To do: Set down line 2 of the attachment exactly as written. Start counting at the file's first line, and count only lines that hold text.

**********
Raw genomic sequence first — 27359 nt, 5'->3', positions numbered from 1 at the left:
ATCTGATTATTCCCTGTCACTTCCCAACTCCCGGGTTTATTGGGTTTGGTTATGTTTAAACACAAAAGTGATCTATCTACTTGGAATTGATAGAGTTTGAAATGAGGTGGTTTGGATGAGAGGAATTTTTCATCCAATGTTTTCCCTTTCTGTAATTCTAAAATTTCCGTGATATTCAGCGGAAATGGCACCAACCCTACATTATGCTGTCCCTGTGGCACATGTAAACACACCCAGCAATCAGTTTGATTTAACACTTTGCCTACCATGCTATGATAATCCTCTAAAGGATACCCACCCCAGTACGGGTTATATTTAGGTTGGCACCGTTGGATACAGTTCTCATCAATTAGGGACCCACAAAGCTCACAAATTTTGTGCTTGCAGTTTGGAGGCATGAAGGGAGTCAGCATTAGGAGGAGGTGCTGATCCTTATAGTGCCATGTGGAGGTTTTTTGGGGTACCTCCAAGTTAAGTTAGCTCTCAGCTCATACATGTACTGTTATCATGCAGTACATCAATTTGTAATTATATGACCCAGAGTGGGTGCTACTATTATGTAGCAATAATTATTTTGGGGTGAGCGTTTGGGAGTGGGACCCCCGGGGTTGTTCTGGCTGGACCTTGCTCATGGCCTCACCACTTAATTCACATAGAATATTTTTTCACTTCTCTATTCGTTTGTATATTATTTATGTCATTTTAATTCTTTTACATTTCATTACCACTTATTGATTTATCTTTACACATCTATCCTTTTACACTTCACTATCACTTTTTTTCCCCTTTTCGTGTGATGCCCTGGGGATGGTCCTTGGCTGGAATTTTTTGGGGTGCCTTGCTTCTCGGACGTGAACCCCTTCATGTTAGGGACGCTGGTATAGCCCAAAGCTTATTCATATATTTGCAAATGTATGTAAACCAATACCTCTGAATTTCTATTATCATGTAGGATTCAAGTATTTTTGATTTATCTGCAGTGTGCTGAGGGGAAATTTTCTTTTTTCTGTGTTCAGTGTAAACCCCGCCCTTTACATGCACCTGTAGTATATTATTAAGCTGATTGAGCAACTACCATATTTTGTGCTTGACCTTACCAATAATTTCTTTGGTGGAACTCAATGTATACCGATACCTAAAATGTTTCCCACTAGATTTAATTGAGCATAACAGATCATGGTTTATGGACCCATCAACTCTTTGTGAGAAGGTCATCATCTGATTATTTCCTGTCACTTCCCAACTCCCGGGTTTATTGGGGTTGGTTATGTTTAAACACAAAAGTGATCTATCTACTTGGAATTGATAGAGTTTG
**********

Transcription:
ATCTGATTATTCCCTGTCACTTCCCAACTCCCGGGTTTATTGGGTTTGGTTATGTTTAAACACAAAAGTGATCTATCTACTTGGAATTGATAGAGTTTGAAATGAGGTGGTTTGGATGAGAGGAATTTTTCATCCAATGTTTTCCCTTTCTGTAATTCTAAAATTTCCGTGATATTCAGCGGAAATGGCACCAACCCTACATTATGCTGTCCCTGTGGCACATGTAAACACACCCAGCAATCAGTTTGATTTAACACTTTGCCTACCATGCTATGATAATCCTCTAAAGGATACCCACCCCAGTACGGGTTATATTTAGGTTGGCACCGTTGGATACAGTTCTCATCAATTAGGGACCCACAAAGCTCACAAATTTTGTGCTTGCAGTTTGGAGGCATGAAGGGAGTCAGCATTAGGAGGAGGTGCTGATCCTTATAGTGCCATGTGGAGGTTTTTTGGGGTACCTCCAAGTTAAGTTAGCTCTCAGCTCATACATGTACTGTTATCATGCAGTACATCAATTTGTAATTATATGACCCAGAGTGGGTGCTACTATTATGTAGCAATAATTATTTTGGGGTGAGCGTTTGGGAGTGGGACCCCCGGGGTTGTTCTGGCTGGACCTTGCTCATGGCCTCACCACTTAATTCACATAGAATATTTTTTCACTTCTCTATTCGTTTGTATATTATTTATGTCATTTTAATTCTTTTACATTTCATTACCACTTATTGATTTATCTTTACACATCTATCCTTTTACACTTCACTATCACTTTTTTTCCCCTTTTCGTGTGATGCCCTGGGGATGGTCCTTGGCTGGAATTTTTTGGGGTGCCTTGCTTCTCGGACGTGAACCCCTTCATGTTAGGGACGCTGGTATAGCCCAAAGCTTATTCATATATTTGCAAATGTATGTAAACCAATACCTCTGAATTTCTATTATCATGTAGGATTCAAGTATTTTTGATTTATCTGCAGTGTGCTGAGGGGAAATTTTCTTTTTTCTGTGTTCAGTGTAAACCCCGCCCTTTACATGCACCTGTAGTATATTATTAAGCTGATTGAGCAACTACCATATTTTGTGCTTGACCTTACCAATAATTTCTTTGGTGGAACTCAATGTATACCGATACCTAAAATGTTTCCCACTAGATTTAATTGAGCATAACAGATCATGGTTTATGGACCCATCAACTCTTTGTGAGAAGGTCATCATCTGATTATTTCCTGTCACTTCCCAACTCCCGGGTTTATTGGGGTTGGTTATGTTTAAACACAAAAGTGATCTATCTACTTGGAATTGATAGAGTTTG